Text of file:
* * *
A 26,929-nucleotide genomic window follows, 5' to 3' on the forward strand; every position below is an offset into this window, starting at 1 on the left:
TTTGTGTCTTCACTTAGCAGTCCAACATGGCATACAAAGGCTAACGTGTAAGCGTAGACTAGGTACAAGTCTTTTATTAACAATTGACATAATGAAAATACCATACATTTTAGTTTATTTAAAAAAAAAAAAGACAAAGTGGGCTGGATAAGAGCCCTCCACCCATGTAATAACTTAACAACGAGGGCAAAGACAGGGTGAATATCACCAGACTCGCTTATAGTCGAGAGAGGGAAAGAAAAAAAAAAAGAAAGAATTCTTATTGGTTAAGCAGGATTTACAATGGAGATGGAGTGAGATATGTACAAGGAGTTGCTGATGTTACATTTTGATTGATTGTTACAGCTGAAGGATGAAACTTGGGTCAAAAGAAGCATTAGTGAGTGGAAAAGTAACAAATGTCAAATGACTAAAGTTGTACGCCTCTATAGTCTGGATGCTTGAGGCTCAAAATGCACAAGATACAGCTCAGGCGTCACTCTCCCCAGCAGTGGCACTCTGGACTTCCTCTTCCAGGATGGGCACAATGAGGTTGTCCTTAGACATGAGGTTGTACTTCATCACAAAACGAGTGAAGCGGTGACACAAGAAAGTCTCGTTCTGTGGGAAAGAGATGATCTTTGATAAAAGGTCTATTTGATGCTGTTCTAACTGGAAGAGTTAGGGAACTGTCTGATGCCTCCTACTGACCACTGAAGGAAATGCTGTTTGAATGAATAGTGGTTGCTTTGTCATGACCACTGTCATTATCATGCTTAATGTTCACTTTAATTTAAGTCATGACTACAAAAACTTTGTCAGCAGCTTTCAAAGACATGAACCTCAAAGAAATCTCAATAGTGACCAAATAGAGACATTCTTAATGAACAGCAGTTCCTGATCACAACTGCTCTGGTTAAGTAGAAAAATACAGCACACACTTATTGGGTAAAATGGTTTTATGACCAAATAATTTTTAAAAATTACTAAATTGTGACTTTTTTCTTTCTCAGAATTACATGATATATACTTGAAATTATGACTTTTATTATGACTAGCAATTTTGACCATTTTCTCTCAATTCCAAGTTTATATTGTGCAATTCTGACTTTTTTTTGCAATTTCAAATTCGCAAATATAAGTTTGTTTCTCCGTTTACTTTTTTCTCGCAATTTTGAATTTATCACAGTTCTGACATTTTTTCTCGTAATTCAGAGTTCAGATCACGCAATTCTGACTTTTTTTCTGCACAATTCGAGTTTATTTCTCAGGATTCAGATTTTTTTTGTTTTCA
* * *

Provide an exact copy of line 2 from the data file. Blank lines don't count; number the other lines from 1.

TTTGTGTCTTCACTTAGCAGTCCAACATGGCATACAAAGGCTAACGTGTAAGCGTAGACTAGGTACAAGTCTTTTATTAACAATTGACATAATGAAAATACCATACATTTTAGTTTATTTAAAAAAAAAAAAGACAAAGTGGGCTGGATAAGAGCCCTCCACCCATGTAATAACTTAACAACGAGGGCAAAGACAGGGTGAATATCACCAGACTCGCTTATAGTCGAGAGAGGGAAAGAAAAAAAAAAAGAAAGAATTCTTATTGGTTAAGCAGGATTTACAATGGAGATGGAGTGAGATATGTACAAGGAGTTGCTGATGTTACATTTTGATTGATTGTTACAGCTGAAGGATGAAACTTGGGTCAAAAGAAGCATTAGTGAGTGGAAAAGTAACAAATGTCAAATGACTAAAGTTGTACGCCTCTATAGTCTGGATGCTTGAGGCTCAAAATGCACAAGATACAGCTCAGGCGTCACTCTCCCCAGCAGTGGCACTCTGGACTTCCTCTTCCAGGATGGGCACAATGAGGTTGTCCTTAGACATGAGGTTGTACTTCATCACAAAACGAGTGAAGCGGTGACACAAGAAAGTCTCGTTCTGTGGGAAAGAGATGATCTTTGATAAAAGGTCTATTTGATGCTGTTCTAACTGGAAGAGTTAGGGAACTGTCTGATGCCTCCTACTGACCACTGAAGGAAATGCTGTTTGAATGAATAGTGGTTGCTTTGTCATGACCACTGTCATTATCATGCTTAATGTTCACTTTAATTTAAGTCATGACTACAAAAACTTTGTCAGCAGCTTTCAAAGACATGAACCTCAAAGAAATCTCAATAGTGACCAAATAGAGACATTCTTAATGAACAGCAGTTCCTGATCACAACTGCTCTGGTTAAGTAGAAAAATACAGCACACACTTATTGGGTAAAATGGTTTTATGACCAAATAATTTTTAAAAATTACTAAATTGTGACTTTTTTCTTTCTCAGAATTACATGATATATACTTGAAATTATGACTTTTATTATGACTAGCAATTTTGACCATTTTCTCTCAATTCCAAGTTTATATTGTGCAATTCTGACTTTTTTTTGCAATTTCAAATTCGCAAATATAAGTTTGTTTCTCCGTTTACTTTTTTCTCGCAATTTTGAATTTATCACAGTTCTGACATTTTTTCTCGTAATTCAGAGTTCAGATCACGCAATTCTGACTTTTTTTCTGCACAATTCGAGTTTATTTCTCAGGATTCAGATTTTTTTTGTTTTCA